History of the Walter Kaitz Foundation

Our Story

In 1981, thanks to the generous financial contributions made possible by the late Walter Kaitz, the Walter Kaitz Foundation became the first of its kind in the media industry – a non-profit organization devoted to providing recruitment opportunities for people of color in the cable industry.  Since 1981, the Foundation has supported the people and programs that make diversity in the cable industry a priority. We grow and evolve with the cable industry, changing our programs to meet the needs of cable’s changing landscape.


During its formative years, the cable industry embraced a commitment to be early practioners of diversity and inclusion and worked to establish a foundation focused on integrating its executive suites with people of color who reflected the diversity of its customers.

Initially, the Foundation provided a year-long fellowship program for professionals of diverse racial and ethnic backgrounds and women seeking to transition as executives into the cable industry. The professional backgrounds of the individuals selected to participate in the program included MBAs, attorneys, engineers and individuals who represented a broad array of other professions.

In the 1990’s, the Foundation expanded its thriving Fellowship Program to a focus on permanent executive career placement that included professional development, networking and mentoring opportunities.  At the end of decade, more than sixty-five percent of the Kaitz Fellows and Alumni in the industry were Vice Presidents or Directors or held managerial positions.

As more companies within the cable industry began to establish stronger internal diversity recruitment efforts, the role of the Kaitz Foundation shifted to better assist with growing diversity initiatives.

By 2001, the Fellowship Program was discontinued with the focus shifting to overseeing an industry-wide supplier diversity program, a broad grants-giving program and a community outreach program.  By 2004, the Foundation launched an industry-wide supplier diversity initiative and increased its outreach to community organizations.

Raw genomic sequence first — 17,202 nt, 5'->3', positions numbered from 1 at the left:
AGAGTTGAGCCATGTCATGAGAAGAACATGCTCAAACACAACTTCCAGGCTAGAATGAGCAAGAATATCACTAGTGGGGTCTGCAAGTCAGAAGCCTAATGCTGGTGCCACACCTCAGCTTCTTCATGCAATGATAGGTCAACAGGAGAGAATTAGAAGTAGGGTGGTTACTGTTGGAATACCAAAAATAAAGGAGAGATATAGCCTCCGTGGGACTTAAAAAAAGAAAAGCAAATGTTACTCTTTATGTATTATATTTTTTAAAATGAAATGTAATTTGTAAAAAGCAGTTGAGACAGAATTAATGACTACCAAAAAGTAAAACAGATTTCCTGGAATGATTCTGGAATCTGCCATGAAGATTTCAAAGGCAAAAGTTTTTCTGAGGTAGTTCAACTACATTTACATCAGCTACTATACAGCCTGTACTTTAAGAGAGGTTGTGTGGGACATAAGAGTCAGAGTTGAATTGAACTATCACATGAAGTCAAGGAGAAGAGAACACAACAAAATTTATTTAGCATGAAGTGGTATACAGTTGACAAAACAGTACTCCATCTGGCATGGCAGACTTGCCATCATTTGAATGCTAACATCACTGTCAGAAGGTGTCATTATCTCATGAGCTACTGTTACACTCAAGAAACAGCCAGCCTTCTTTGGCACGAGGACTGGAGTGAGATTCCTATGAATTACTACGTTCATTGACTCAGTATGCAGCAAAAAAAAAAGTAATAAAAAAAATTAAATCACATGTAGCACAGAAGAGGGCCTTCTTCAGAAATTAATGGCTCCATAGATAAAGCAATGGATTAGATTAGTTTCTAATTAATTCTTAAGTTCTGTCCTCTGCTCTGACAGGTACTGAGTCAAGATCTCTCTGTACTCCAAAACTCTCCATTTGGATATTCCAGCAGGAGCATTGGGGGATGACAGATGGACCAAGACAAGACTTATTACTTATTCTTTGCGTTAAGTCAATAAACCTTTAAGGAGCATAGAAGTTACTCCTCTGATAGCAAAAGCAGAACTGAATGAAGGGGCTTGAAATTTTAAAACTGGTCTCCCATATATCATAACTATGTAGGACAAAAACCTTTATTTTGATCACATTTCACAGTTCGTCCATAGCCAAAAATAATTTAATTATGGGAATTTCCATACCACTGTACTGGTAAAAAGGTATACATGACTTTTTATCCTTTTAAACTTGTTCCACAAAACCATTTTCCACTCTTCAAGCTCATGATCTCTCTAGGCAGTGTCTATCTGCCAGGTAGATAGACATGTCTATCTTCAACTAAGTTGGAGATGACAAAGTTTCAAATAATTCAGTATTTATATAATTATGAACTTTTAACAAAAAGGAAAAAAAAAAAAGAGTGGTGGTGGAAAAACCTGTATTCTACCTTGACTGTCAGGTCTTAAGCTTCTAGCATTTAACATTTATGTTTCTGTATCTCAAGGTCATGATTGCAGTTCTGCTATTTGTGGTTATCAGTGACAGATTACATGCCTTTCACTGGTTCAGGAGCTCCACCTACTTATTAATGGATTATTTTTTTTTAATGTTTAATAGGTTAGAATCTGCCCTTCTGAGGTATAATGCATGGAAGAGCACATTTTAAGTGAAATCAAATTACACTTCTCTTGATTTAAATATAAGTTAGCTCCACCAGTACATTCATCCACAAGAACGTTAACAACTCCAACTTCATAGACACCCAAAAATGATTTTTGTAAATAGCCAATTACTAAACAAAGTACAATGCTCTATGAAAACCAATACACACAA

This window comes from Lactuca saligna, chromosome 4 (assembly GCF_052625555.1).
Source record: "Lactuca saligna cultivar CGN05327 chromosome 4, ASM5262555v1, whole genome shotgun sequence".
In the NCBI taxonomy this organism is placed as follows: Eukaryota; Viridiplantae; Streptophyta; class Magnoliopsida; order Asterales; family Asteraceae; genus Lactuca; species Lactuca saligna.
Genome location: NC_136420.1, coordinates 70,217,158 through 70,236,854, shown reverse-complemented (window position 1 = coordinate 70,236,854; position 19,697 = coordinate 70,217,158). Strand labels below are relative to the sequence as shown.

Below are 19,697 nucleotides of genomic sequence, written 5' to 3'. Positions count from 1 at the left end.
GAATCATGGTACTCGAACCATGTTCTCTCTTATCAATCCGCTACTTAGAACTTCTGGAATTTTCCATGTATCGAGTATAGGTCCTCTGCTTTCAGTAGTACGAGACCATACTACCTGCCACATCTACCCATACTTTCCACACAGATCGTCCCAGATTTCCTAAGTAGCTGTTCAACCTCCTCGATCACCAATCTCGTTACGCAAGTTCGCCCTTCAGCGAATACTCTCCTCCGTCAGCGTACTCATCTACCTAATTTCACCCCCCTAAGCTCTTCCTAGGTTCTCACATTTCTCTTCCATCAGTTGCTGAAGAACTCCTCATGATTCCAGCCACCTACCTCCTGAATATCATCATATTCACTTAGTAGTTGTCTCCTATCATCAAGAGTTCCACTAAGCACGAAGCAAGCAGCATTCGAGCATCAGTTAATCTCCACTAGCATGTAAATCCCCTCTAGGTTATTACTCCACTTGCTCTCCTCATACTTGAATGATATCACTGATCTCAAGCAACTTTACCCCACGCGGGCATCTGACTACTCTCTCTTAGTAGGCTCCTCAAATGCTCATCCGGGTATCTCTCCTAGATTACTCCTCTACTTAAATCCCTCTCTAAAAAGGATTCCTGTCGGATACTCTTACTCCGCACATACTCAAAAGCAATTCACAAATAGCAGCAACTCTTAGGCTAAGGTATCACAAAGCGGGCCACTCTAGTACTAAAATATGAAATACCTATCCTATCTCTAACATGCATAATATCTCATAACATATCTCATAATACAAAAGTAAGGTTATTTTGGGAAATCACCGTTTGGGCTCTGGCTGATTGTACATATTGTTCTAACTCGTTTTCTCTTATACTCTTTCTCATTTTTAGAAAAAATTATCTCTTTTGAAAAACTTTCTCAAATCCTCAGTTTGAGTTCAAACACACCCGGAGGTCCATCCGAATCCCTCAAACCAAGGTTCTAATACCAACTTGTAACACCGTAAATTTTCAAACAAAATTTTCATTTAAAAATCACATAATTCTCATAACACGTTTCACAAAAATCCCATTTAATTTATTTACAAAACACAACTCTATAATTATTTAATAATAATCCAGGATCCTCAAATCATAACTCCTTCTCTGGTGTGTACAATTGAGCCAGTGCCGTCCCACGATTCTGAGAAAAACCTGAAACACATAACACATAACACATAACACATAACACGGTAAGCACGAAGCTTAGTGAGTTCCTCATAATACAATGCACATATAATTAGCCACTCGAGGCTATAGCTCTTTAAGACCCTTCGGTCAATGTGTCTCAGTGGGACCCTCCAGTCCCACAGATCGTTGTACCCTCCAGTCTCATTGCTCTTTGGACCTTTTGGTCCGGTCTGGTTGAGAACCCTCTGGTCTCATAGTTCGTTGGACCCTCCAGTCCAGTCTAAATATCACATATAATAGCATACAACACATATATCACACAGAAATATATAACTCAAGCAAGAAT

Three years later, the Foundation relocated from California to Washington, D.C. and began to narrowly focus its distribution of grants to The Emma L. Bowen Foundation, the National Association for Multi-Ethnicity in Communications (NAMIC) and Women in Cable & Telecommunications (WICT). These three organizations focused primarily on internships, leadership development and mentoring for ethnic minorities and women in the cable industry.

In the last decade, the Walter Kaitz Foundation has become the official diversity arm of the telecommunications industry.  Each year, the Foundation bestows grants in excess of $1 million to support initiatives and programs that promote diversity and inclusion.

One unremitting aspect of the organization has been the annual fundraising dinners, which started in 1984 with an event held in the Empire Room at the Waldorf Astoria Hotel in New York City.  Since then, the Annual Fundraising Dinner has become the centerpiece of what is now known as “Diversity Week,” a series of cable industry events that take advantage of the conglomeration of colleagues in New York.

Starting in 2019, the T. Howard Foundation, which focuses on programs for diverse college students, will be included in the Foundation’s distribution of grants.